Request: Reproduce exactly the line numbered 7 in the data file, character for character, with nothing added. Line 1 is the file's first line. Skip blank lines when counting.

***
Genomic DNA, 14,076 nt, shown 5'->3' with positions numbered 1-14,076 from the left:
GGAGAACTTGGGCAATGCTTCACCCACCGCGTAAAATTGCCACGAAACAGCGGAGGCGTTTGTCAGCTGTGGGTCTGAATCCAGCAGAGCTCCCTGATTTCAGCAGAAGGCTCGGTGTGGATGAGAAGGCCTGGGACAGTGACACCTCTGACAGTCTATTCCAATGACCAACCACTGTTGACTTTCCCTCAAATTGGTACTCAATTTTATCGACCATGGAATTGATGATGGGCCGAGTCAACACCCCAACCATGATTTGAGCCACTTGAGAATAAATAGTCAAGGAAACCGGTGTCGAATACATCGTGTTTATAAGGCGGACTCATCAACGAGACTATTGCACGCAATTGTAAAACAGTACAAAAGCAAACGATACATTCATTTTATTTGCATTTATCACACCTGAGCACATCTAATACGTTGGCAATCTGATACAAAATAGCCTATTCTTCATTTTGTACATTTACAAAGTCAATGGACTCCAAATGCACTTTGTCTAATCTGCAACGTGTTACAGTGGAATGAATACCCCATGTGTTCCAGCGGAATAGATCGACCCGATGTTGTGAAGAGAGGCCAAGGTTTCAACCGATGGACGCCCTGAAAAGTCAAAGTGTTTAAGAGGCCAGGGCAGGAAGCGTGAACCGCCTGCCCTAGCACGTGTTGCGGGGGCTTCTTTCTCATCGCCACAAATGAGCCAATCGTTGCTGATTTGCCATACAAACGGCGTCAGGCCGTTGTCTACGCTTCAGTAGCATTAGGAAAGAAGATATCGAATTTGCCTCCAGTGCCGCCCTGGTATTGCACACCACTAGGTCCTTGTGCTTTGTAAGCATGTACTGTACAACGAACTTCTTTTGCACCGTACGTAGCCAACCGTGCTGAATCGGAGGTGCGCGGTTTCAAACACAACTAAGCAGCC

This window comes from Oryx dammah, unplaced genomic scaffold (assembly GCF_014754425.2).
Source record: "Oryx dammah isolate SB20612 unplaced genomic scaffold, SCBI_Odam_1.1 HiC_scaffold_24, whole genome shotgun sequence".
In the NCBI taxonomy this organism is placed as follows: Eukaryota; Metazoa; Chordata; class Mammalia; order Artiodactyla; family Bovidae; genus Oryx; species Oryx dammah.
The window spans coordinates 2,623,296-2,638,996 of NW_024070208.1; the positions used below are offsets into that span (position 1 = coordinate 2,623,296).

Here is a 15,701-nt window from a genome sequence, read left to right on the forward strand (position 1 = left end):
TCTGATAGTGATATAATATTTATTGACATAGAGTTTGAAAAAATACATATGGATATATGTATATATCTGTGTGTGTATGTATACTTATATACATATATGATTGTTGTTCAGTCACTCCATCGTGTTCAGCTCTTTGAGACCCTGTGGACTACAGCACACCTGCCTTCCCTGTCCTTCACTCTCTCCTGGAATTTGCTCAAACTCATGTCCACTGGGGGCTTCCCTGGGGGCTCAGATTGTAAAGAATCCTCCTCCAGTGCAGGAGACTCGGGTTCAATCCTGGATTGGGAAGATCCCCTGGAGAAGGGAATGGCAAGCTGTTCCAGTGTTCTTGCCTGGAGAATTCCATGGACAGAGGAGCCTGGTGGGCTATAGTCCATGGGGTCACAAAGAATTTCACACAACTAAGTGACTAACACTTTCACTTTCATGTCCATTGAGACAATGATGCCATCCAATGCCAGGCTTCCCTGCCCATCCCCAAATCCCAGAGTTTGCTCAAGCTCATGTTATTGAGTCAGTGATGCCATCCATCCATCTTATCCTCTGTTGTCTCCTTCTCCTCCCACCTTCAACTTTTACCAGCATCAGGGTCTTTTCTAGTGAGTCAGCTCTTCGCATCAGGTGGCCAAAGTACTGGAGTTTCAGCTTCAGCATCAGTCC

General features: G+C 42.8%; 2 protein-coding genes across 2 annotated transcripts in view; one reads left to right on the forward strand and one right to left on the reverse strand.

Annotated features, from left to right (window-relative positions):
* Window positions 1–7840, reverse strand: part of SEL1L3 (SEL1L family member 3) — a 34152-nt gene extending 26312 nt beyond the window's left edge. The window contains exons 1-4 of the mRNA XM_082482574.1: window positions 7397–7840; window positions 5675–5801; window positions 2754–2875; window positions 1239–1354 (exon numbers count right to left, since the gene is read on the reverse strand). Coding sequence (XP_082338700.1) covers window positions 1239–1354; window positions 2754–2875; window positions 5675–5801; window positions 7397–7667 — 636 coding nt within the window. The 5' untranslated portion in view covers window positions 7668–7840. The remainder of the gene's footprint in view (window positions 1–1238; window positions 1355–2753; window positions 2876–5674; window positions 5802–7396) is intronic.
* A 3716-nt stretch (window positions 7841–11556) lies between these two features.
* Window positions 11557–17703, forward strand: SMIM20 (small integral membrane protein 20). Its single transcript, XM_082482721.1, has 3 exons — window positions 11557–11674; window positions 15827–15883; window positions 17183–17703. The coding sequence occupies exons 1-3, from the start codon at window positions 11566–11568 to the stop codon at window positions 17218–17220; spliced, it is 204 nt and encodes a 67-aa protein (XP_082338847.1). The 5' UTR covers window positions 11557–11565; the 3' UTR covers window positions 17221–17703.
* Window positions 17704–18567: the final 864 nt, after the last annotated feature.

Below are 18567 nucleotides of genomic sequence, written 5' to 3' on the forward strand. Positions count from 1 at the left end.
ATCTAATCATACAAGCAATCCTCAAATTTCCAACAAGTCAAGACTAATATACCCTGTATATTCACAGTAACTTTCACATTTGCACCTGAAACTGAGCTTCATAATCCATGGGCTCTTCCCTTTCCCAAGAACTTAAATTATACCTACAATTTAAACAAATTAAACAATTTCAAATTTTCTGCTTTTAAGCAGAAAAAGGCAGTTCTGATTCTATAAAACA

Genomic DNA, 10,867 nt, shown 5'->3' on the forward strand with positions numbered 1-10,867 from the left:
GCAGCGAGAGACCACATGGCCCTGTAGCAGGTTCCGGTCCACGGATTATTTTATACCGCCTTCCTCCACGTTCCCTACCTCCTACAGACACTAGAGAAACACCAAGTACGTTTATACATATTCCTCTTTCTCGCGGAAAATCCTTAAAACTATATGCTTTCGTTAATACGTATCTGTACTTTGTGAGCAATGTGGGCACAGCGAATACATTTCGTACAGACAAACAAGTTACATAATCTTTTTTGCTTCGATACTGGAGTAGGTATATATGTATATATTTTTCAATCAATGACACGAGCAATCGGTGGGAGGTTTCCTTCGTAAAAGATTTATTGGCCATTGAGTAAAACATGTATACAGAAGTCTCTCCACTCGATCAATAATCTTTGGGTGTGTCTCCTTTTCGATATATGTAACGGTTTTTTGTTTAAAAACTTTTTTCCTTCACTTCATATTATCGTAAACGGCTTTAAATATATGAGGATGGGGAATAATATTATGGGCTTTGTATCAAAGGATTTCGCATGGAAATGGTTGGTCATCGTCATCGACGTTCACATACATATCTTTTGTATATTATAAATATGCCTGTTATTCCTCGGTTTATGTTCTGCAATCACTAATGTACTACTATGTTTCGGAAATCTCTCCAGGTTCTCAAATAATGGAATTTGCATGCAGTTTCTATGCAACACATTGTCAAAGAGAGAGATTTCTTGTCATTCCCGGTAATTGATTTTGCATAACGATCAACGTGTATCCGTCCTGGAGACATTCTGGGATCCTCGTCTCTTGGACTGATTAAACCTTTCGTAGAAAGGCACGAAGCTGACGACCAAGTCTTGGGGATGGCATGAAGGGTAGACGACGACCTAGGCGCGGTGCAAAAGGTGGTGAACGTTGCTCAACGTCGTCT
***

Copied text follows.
Here is a 15,701-nt window from a genome sequence, read left to right on the forward strand (position 1 = left end):